EMS World

AUG 2011

EMS World Magazine is the most authoritative source in the world for clinical and educational material designed to improve the delivery of prehospital emergency medical care.

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Page 17 of 71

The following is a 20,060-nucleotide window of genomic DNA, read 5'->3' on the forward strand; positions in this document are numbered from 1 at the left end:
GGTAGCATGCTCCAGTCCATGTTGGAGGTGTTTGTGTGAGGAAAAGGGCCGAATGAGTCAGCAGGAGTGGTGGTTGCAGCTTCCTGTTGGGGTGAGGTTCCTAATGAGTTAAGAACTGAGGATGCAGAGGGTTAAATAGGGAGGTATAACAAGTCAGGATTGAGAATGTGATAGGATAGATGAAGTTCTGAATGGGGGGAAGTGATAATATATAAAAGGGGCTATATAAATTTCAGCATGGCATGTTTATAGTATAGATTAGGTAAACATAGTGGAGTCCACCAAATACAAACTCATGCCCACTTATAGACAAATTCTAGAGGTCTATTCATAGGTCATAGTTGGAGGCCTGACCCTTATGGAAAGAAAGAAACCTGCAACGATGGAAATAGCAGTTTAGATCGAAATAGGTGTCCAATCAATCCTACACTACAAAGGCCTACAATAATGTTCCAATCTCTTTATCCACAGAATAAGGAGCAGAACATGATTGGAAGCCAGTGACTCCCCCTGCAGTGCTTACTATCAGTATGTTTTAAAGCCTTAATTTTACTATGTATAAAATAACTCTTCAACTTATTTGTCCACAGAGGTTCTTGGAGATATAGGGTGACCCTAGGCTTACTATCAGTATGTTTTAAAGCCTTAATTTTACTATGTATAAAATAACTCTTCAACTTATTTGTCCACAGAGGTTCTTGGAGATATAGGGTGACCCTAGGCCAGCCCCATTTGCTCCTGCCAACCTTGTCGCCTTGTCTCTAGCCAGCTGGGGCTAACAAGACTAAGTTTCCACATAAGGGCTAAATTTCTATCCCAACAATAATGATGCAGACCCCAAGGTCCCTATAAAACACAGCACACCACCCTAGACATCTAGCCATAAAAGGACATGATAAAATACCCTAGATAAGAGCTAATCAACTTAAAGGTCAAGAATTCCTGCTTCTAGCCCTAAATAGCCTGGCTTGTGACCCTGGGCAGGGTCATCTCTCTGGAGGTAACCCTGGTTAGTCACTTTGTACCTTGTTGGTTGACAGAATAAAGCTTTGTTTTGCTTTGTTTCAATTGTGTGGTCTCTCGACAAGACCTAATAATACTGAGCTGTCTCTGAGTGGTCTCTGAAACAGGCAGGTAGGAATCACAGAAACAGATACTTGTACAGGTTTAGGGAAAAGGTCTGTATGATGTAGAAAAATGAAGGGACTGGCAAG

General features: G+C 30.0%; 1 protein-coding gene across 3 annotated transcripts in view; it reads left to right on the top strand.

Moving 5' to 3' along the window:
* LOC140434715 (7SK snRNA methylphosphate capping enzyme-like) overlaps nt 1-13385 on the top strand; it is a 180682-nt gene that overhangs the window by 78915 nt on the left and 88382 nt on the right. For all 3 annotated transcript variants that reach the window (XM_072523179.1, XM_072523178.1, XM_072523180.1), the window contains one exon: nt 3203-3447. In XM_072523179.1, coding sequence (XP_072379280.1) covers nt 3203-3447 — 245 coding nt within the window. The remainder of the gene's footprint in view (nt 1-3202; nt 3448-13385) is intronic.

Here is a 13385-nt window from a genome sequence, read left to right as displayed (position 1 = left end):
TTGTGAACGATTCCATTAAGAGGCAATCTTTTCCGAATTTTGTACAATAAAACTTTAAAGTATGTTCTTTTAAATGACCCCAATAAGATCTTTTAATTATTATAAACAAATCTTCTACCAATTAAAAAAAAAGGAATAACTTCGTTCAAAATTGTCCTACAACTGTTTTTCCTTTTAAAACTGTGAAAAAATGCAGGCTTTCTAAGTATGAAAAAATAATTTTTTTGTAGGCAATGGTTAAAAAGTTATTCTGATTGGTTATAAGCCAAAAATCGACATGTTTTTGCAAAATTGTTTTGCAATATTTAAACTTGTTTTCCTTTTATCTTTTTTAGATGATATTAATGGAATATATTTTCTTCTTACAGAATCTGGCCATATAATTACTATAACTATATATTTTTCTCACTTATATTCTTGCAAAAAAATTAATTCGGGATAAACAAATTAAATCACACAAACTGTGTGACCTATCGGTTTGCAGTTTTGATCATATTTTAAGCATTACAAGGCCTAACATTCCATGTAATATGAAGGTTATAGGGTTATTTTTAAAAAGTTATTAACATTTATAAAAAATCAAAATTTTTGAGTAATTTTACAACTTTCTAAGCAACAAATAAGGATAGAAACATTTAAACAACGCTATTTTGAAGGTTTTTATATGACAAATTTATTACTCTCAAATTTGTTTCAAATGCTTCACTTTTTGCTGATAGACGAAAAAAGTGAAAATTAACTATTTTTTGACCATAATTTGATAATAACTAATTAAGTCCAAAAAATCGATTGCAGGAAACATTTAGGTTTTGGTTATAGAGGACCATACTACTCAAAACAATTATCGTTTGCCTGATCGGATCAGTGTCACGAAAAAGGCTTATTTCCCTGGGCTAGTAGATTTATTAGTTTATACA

BEYOND THE BOOKS | By Mike Smith, BS, MICP Does the Bogeyman Cometh? Mandatory paramedic program accreditation looms ahead AS I’M OUT traveling and teaching, one of the more common topics of conversation is mandatory paramedic program accreditation. Beginning January 2013, the National Registry will no longer test paramedic gradu- ates from non-accredited programs. Speculation as to what this actually means is fuel for the overly active imag- ination. To separate facts from fantasy, I talked to CoAEMSP (Committee on Accreditation of Educational Programs for the Emergency Medical Services Professions) Executive Director George W. Hatch, Jr., EdD, LP, EMT-P, to get the skinny on what is unquestionably one of the most signifi cant policy shifts in the history of the EMS profession. What do you see as the primary benefits of CoAEMSP accreditation? Standardization. The need for all paramedic education programs to be measured using the same “yardstick” is essential to the growth of the profession. Currently, it’s uncertain that paramedic graduates have the same educational experiences as their colleagues nation- ally. The fact is, there is a wide disparity of just how we view a “minimally competent” entry-level paramedic. Another objective in this process is to protect the student. Although we are not advocating that all paramedic educa- tional offerings occur in colleges, it is essential that students understand that accreditation assures their education experience meets rigorous standards, particularly with national acceptance and portability. Describe how the relationship MIKE SMITH is a featured speaker at EMS World Expo 2011, Aug. 29–Sept. 2, at the Las Vegas Convention Center, Las Vegas, NV. For more information, visit EMSWorldExpo.com. between CoAEMSP and any given paramedic program works. The CoAEMSP is the professional body that is responsible for all of the “heavy lifting” with the Commission of Accreditation of Allied Health Educa- tion Programs (CAAHEP) accredi- 18 AUGUST 2011 | EMSWORLD.com tation process. We provide technical assistance to program directors (PDs) and state EMS offi cials, as well as the national EMS community. PDs can expect to submit their program self- studies to the executive offi ce and receive a detailed executive analysis about the submission. Next, a site visit is scheduled and two peers (generally a paramedic educator and physician) will be on hand for two days to verify the submission is correct and take a look at the program with “boots on the ground.” A detailed but, at that point, unoffi cial report is generated on site, which is followed in several weeks by a detailed fi ndings letter. The fi ndings become the emphasis for action by the CoAEMSP board of directors, who act upon a recommendation for accredita- tion action and send it to CAAHEP for fi nal disposition. Why do you think some EMS educators have this “fear factor” with the accreditation process? Most educators are fearful of the unknown and of change. Will my paramedic program measure up? What happens if we don’t meet the standards? Who are these folks and why do we need to do this? All of these questions/feelings are legitimate in that this process is about change, and that in and of itself makes people uncom- fortable. To anyone seeking accredi- tation in the years to come, I would say, your program is not perfect. Mine wasn’t, and neither are the programs that are currently accredited. What we all share is the need to continually strive to improve the education experi- ence for our students. The accreditation process is designed to allow programs to meet the standards as they move forward. It’s a process of continuous quality improvement. Think of it as an opportunity to demonstrate that your program does meet a national peer review standard. If you are waiting to have the perfect self-study before you send it in, it will never get done. Do it as openly and honestly as you can, and expect that you will discover things that you do well along with things that need improvement. Look at it as an oppor- tunity to gather data that shows what you need and quantifi es those needs to the advantage of the program, e.g., new faculty, better equipment, improved classroom space. I’ve heard you use the phrase “ongoing introspection” many times. What does that mean to you and to a paramedic program seeking accreditation? Self-study is about you. Who knows your program better? Your dean? Your president? The fi re chief? You are the person who knows the most about what you do and how you do it. Take the opportunity to fully embrace the process. Accreditation is not a destina- tion—it’s a journey. We all must strive to fi nd what works best in our classrooms to better educate those in our charge. The accreditation process is the next evolution of growing the EMS profes- sion and something we should all be proud of. In our lifetime, accredita- tion of paramedic education programs is perhaps one of the most important opportunities we have to learn from ourselves how to better prepare our future generations of EMS providers. I’d like to thank George for taking the time to answer my questions. I have been involved with the accreditation process for over 20 years, and it has been nothing but a positive experience for my program, my graduates and me. Until next month… Mike Smith, BS, MICP, is program chair for the Emergency Medical Services program at Tacoma Community College in Tacoma, WA, and a member of the EMS World editorial advisory board.

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